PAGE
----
My answer to this, and my rebuttal to Maddox, is that while we should be critical of over-praising ourselves as saviors but we should celebrate every little victory we achieve, even if the victory is merely symbolic. The SOPA win is praiseworthy and significant, just the same as the Occupy movement, because it brings new issues to light, new discussions to the fore. But, we should not go to sleep afterward and become complacent. And we should never be afraid to dream, for in dreams possibility is without limit and only from dreams that humanity's true marvels have been realized.

EDIT: A must-read follow up to the on-going SOPA fiasco.

Tuesday, January 10, 2012

If You Listen to One Thing Today: Mike Daisey and China

Monologist Mike Daisey on China: The Place Where All of Our Junk is Made:
Chilling and brilliant. Give a listen.

Monday, January 9, 2012

On the Limits of Debate (Election 2012 Edition)

As I stated in my previous post, watching the Republican candidates debate is a "mind-bendingly elaborate insult to rational discourse," and very few inside the media are wont to scrutinize the inanity of the process. While the debates themselves were, in the past run by a non-partisan and independent organization, the League of Women Voters, since 1988 the debates have been a collusion between the two ruling parties, and hence a sham. Not only does the Commission on Presidential Debates effectively exclude third-party and unpopular opinions for national, televised debates (the sole avenue through which most Americans learn about the candidates), but the participants agree on ground rules (those topics for which they can and cannot discuss) behind closed doors and without any form of public participation. The process as it stands now is unrepentant political theater at its purest and a conspiracy in the truest Twainian sense:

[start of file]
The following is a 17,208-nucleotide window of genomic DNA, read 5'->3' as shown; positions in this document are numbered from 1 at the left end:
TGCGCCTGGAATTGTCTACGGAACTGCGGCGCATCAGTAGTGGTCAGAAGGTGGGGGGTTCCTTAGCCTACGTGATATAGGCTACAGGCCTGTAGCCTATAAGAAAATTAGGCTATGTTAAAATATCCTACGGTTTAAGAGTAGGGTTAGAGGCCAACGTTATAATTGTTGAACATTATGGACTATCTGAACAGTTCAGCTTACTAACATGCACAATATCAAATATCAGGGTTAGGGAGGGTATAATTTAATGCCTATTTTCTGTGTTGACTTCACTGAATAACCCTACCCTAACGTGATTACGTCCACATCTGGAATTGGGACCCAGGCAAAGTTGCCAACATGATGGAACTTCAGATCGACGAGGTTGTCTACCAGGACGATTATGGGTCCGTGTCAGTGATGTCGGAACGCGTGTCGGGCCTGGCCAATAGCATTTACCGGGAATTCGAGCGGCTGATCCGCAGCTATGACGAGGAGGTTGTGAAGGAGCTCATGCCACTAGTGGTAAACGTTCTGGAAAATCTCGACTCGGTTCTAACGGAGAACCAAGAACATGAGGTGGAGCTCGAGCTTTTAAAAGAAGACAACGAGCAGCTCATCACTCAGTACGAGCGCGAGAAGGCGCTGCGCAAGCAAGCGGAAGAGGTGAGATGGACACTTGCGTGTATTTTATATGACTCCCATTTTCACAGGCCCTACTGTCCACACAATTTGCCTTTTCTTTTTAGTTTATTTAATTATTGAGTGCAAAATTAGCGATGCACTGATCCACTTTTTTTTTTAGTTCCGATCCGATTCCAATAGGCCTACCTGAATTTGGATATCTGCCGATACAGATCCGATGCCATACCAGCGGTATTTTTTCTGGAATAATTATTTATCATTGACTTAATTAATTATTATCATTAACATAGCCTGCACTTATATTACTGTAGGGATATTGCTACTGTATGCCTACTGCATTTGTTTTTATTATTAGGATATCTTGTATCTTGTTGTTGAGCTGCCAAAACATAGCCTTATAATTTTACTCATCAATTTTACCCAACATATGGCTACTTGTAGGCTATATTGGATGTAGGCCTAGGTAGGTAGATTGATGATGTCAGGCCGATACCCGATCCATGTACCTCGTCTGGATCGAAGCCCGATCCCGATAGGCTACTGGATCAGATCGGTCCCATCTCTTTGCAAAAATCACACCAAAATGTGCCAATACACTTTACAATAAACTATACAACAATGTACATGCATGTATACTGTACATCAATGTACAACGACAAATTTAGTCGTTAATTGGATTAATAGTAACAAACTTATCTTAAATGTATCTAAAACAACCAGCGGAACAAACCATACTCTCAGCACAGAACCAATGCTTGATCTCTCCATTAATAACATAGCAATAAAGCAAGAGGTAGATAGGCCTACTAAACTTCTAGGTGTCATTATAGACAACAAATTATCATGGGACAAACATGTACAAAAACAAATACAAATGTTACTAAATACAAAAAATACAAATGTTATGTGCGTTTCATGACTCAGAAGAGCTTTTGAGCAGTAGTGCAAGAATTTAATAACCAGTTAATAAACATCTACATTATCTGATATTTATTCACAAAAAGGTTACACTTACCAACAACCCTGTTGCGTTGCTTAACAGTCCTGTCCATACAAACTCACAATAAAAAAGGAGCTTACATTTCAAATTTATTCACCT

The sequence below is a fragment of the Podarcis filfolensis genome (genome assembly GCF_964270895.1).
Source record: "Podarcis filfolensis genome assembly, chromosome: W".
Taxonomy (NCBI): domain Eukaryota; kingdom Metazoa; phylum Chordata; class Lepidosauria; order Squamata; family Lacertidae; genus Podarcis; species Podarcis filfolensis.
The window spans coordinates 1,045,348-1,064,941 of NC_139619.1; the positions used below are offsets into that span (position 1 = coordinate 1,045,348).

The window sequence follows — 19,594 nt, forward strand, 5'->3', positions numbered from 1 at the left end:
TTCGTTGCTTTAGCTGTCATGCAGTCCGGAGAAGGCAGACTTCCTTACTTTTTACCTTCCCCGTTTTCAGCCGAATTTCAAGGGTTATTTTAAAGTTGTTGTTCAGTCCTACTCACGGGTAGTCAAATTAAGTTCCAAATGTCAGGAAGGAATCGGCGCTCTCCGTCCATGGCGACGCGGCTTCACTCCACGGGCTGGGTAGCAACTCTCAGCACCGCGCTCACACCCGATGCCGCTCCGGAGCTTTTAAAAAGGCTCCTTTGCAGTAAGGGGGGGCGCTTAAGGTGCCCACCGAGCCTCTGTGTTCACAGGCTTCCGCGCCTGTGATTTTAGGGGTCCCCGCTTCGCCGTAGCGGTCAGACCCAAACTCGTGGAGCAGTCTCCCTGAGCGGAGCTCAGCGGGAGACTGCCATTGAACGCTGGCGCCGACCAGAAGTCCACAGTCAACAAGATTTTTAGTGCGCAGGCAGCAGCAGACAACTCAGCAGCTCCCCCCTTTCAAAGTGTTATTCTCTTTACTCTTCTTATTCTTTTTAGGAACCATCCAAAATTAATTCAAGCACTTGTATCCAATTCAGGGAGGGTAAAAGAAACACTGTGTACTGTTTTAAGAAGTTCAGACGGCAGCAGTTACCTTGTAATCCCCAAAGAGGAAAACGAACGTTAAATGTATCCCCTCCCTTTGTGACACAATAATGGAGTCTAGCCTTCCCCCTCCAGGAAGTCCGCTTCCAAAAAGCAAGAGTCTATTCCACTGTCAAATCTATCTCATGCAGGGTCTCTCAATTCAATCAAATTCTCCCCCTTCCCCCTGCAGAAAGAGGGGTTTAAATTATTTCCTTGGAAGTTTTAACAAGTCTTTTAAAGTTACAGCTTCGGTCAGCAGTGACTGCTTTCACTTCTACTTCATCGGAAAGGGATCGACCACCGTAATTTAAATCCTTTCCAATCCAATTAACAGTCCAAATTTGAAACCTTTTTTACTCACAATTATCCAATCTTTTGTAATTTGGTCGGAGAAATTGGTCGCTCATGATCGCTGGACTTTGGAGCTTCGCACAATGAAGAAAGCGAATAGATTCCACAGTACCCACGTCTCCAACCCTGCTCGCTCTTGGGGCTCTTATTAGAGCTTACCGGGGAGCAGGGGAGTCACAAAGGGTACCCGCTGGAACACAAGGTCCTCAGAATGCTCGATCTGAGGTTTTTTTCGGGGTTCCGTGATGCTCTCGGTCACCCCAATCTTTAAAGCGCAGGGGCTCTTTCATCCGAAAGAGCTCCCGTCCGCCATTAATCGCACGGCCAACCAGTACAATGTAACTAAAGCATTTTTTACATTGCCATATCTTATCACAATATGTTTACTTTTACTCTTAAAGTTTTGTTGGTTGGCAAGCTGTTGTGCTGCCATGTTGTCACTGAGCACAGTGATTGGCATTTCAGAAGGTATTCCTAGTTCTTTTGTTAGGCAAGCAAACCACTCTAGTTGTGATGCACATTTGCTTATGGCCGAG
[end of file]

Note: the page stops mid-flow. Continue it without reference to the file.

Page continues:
“A conspiracy is nothing but a secret agreement of a number of men for the pursuance of policies which they dare not admit in public”

So it follows that yet another mechanism of discursive gatekeeping has been inscribed in the process itself, limiting the candidates who may appear (and hence their ability to be "known" by the electorate), limiting the scope and boundaries of the topics discussed, and ultimately constraining the potential range of policies any given President may be able to enact.

If the above breakdown sounds cynical and defeatist, I admit for the moment, that it is. But every so often, the contradictions that exist within this closed system yield unexpected results.

Take this Vlog discussion between linguist James McHorter and Brown University's Glenn Loury on Ron Paul and the Republican debates:

Once again, Ron Paul is the key here. The process as it is produced a candidate for whom a portion of his political message runs diametrically opposed to political orthodoxy, namely the sacrosanct triumvirate of the domestic security state, the "war" on drugs, and military intervention and occupation abroad. This is so shocking because even the Democrats were afraid to run a candidate so boldly in opposition to warlord Bush in 2004, fearing the label of being "weak on defense."

Glenn Loury very lucidly (and I think accurately) denounces the requirement of each candidate to "genuflect" appropriately to satisfy the overarching Republican narrative (Obama must be stopped at all cost, taxes must be cut to end recession, America needs to fight and expand its wars indefinitely, entitlements must be eliminated, etc...). They make reference to the idea of Ron Paul's odious views as akin to "farting in church," which in and of itself invokes a startling image of the ideological groupthink in which the political and media classes are embroiled.

The conclusion drawn by both commentators is intriguing, namely that Ron Paul's views on domestic policy are abhorrent, but seeing as how the media elite have done everything in their power to make him invisible (and when they cannot ignore him outright, paint him as "unelectable"), it is fascinating to hear his views on foreign policy in such close proximity to the perpetual caterwauling over whom would bomb Iran MORE.

It is difficult for me to produce an opinion more articulate and striking as the above two commentators, but I would only say that despite my aforementioned cynicism, I think that the mere inclusion of Paul's anti-Imperialist critique in the debate signals a larger civilizational trend for the growth of civility in our fractured world. In 2003, on the eve of starting an unprovoked, illegal and immoral war on Iraq, we saw some of the largest world-wide protests ever recorded. Despite the ubiquitous gloom and doom impressed upon us by global events, we are becoming more civilized; the voice of reason, and those willing to repeat and amplify that voice, are growing. Strange days, indeed.